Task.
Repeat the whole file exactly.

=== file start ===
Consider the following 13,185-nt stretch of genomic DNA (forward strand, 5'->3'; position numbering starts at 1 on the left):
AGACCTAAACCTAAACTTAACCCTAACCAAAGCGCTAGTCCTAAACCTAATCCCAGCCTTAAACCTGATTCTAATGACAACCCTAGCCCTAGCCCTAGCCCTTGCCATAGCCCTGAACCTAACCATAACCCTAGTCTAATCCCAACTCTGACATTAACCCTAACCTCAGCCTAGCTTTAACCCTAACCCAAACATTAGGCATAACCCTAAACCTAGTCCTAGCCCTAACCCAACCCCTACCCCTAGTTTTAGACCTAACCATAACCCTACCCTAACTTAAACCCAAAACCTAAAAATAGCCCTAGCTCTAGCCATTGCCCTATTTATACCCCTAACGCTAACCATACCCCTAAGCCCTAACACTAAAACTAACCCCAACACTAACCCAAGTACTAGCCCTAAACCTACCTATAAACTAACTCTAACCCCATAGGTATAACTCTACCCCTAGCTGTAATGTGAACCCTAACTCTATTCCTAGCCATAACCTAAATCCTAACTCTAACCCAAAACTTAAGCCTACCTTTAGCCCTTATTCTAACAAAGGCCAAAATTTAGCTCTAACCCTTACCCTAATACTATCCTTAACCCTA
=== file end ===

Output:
Consider the following 13,185-nt stretch of genomic DNA (forward strand, 5'->3'; position numbering starts at 1 on the left):
AGACCTAAACCTAAACTTAACCCTAACCAAAGCGCTAGTCCTAAACCTAATCCCAGCCTTAAACCTGATTCTAATGACAACCCTAGCCCTAGCCCTAGCCCTTGCCATAGCCCTGAACCTAACCATAACCCTAGTCTAATCCCAACTCTGACATTAACCCTAACCTCAGCCTAGCTTTAACCCTAACCCAAACATTAGGCATAACCCTAAACCTAGTCCTAGCCCTAACCCAACCCCTACCCCTAGTTTTAGACCTAACCATAACCCTACCCTAACTTAAACCCAAAACCTAAAAATAGCCCTAGCTCTAGCCATTGCCCTATTTATACCCCTAACGCTAACCATACCCCTAAGCCCTAACACTAAAACTAACCCCAACACTAACCCAAGTACTAGCCCTAAACCTACCTATAAACTAACTCTAACCCCATAGGTATAACTCTACCCCTAGCTGTAATGTGAACCCTAACTCTATTCCTAGCCATAACCTAAATCCTAACTCTAACCCAAAACTTAAGCCTACCTTTAGCCCTTATTCTAACAAAGGCCAAAATTTAGCTCTAACCCTTACCCTAATACTATCCTTAACCCTA